How do you stay involved in what's going on in each department of your association?
I try to maintain close contact with each department within SCCM. Our staff intranet has an area for departmental news; each department keeps everyone else apprised of their recent accomplishments and activities. I make an effort to read this regularly. I hold regular lunch meetings with departmental directors, and we discuss departmental issues at our staff leadership team meetings. Finally, twice annually I have breakfast with the staff from each department. At this departmental breakfast meeting I encourage them to come with questions and concerns, along with an answer to this question: "What can I do to make your job easier, more productive, or more enjoyable?" It's amazing the things I learn at these meetings, and I make sure to follow up on items that have been brought to my attention.
—David J. Martin, CAE, CEO/executive vice president, Society of Critical Care Medicine, Mount Prospect, Illinois. Email: firstname.lastname@example.org
Every Monday, each senior director submits a brief report of the priorities for the week in their areas, as well as any problems or barriers to getting work done. The report is sent to me and the other members of the executive staff so that we have some level of knowledge about what is going on and how smoothly systems are flowing (or not). Our weekly executive staff meetings are now occurring one to two times a month due to travel schedules and the ability to communicate via email.
Leigh Wintz, CAE, executive director, Soroptimist International of the Americas, Philadelphia, Pennsylvania. Email: email@example.com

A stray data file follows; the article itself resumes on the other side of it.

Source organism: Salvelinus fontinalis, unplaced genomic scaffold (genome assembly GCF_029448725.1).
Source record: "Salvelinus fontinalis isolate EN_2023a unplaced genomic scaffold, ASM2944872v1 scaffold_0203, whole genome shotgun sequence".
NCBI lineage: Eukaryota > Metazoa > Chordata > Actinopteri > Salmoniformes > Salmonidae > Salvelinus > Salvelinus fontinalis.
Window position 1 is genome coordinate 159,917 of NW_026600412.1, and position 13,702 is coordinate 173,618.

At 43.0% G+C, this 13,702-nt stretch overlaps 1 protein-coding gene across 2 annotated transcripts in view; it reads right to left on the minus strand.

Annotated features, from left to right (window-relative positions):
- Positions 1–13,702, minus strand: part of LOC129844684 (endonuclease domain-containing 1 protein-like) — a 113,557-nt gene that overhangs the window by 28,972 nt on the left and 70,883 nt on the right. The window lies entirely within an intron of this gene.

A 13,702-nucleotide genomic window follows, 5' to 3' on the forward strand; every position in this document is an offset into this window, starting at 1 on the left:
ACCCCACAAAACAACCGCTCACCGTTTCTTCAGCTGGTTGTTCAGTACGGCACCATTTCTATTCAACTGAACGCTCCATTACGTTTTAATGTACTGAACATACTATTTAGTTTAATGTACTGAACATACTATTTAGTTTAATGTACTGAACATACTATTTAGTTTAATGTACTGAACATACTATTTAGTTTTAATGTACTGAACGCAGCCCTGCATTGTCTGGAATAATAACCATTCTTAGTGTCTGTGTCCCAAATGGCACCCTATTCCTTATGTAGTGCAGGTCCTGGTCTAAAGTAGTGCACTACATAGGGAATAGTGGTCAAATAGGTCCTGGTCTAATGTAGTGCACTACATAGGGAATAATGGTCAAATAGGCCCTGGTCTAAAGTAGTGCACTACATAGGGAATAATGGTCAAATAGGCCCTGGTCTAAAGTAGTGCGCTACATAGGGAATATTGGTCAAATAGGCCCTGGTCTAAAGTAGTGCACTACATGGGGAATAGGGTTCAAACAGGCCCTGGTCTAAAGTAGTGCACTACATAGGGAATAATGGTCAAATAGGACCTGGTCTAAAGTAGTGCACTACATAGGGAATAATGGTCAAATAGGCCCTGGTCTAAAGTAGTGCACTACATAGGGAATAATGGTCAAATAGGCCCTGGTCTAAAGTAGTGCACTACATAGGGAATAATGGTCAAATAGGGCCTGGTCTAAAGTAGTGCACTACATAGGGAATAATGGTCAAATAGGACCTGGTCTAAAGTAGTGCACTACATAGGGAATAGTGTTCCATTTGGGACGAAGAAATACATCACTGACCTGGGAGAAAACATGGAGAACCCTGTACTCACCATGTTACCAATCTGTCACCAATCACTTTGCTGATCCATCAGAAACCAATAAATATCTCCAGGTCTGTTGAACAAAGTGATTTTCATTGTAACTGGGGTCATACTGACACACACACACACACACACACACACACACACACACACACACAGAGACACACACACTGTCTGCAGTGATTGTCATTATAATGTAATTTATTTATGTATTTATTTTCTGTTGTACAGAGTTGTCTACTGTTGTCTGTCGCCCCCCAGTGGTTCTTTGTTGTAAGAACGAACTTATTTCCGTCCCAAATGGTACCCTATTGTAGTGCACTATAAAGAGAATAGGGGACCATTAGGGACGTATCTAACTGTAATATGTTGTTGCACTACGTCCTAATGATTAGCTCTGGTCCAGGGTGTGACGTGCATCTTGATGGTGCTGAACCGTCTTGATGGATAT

I have an individual one-on-one meeting with each department head. They have the opportunity to bring me up to date on current and future projects, and we discuss next steps and schedules. The second step is that we have a meeting involving all department heads. My knowing what is happening is important, but it is equally important for our other leaders to share insights for improving what we do and how we do it.
—Don Klein, CEO, Greater Nashville Association of Realtors, Nashville, Tennessee. Email: firstname.lastname@example.org
As a progressive nonprofit membership organization, we have found a way to increase employee satisfaction, keep costs down, and maintain diversity by having a truly virtual office. Communication between our staff, without four walls, is challenging. However, we hold weekly staff conference calls and meet face to face biannually to conduct a retreat and team-building exercises. As the executive director, I have an open "door" to my staff, speaking often about projects and current initiatives.
—Robin Wooten, executive director, Society for Simulation in Healthcare, Tipton, Missouri. Email: email@example.com
I stay involved by meeting regularly with senior staff, occasionally participating in staff meetings, and spending one-on-one time with program staff.
—Greta J. Stewart, CAE, executive director, Oklahoma Primary Care Association, Oklahoma City, Oklahoma. Email: firstname.lastname@example.org
CEO to CEO Video: How do you handle stress?
Bill Anderson, CAE, president of the Associated Builders and Contractors of Georgia, talks about he handles CEO-level stress.